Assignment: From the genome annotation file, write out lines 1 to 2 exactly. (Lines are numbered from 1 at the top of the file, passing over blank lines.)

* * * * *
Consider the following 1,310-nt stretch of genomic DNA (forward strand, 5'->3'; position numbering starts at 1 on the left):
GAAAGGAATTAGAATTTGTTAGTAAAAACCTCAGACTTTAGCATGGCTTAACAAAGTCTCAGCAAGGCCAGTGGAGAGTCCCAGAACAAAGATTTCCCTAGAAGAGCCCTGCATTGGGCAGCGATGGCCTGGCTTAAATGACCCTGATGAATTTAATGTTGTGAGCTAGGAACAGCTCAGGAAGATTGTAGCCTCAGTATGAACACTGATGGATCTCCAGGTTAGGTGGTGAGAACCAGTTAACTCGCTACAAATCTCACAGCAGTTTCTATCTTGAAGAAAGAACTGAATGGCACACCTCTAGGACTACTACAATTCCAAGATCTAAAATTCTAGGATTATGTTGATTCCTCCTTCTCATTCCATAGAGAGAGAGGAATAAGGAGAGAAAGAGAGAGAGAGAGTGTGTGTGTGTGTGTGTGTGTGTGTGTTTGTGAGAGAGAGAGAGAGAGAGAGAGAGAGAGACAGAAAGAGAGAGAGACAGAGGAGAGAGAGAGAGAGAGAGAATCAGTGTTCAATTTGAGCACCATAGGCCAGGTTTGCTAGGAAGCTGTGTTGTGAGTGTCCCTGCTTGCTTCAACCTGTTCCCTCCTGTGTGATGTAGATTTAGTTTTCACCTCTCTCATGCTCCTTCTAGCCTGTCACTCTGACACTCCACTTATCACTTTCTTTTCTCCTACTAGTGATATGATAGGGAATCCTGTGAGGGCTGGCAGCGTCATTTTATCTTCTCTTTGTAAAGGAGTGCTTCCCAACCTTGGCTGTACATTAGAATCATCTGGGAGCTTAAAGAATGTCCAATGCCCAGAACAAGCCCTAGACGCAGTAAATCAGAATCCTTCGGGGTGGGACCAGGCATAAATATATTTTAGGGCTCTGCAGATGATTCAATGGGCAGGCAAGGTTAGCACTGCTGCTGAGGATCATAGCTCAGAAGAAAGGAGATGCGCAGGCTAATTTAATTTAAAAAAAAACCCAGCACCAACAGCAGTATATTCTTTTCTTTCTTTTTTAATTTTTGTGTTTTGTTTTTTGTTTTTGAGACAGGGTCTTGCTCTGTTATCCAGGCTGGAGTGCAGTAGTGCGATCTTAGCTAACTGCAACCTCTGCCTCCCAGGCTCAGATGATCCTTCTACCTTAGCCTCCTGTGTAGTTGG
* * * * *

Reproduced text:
Consider the following 1,310-nt stretch of genomic DNA (forward strand, 5'->3'; position numbering starts at 1 on the left):
GAAAGGAATTAGAATTTGTTAGTAAAAACCTCAGACTTTAGCATGGCTTAACAAAGTCTCAGCAAGGCCAGTGGAGAGTCCCAGAACAAAGATTTCCCTAGAAGAGCCCTGCATTGGGCAGCGATGGCCTGGCTTAAATGACCCTGATGAATTTAATGTTGTGAGCTAGGAACAGCTCAGGAAGATTGTAGCCTCAGTATGAACACTGATGGATCTCCAGGTTAGGTGGTGAGAACCAGTTAACTCGCTACAAATCTCACAGCAGTTTCTATCTTGAAGAAAGAACTGAATGGCACACCTCTAGGACTACTACAATTCCAAGATCTAAAATTCTAGGATTATGTTGATTCCTCCTTCTCATTCCATAGAGAGAGAGGAATAAGGAGAGAAAGAGAGAGAGAGAGTGTGTGTGTGTGTGTGTGTGTGTGTGTTTGTGAGAGAGAGAGAGAGAGAGAGAGAGAGAGACAGAAAGAGAGAGAGACAGAGGAGAGAGAGAGAGAGAGAGAATCAGTGTTCAATTTGAGCACCATAGGCCAGGTTTGCTAGGAAGCTGTGTTGTGAGTGTCCCTGCTTGCTTCAACCTGTTCCCTCCTGTGTGATGTAGATTTAGTTTTCACCTCTCTCATGCTCCTTCTAGCCTGTCACTCTGACACTCCACTTATCACTTTCTTTTCTCCTACTAGTGATATGATAGGGAATCCTGTGAGGGCTGGCAGCGTCATTTTATCTTCTCTTTGTAAAGGAGTGCTTCCCAACCTTGGCTGTACATTAGAATCATCTGGGAGCTTAAAGAATGTCCAATGCCCAGAACAAGCCCTAGACGCAGTAAATCAGAATCCTTCGGGGTGGGACCAGGCATAAATATATTTTAGGGCTCTGCAGATGATTCAATGGGCAGGCAAGGTTAGCACTGCTGCTGAGGATCATAGCTCAGAAGAAAGGAGATGCGCAGGCTAATTTAATTTAAAAAAAAACCCAGCACCAACAGCAGTATATTCTTTTCTTTCTTTTTTAATTTTTGTGTTTTGTTTTTTGTTTTTGAGACAGGGTCTTGCTCTGTTATCCAGGCTGGAGTGCAGTAGTGCGATCTTAGCTAACTGCAACCTCTGCCTCCCAGGCTCAGATGATCCTTCTACCTTAGCCTCCTGTGTAGTTGG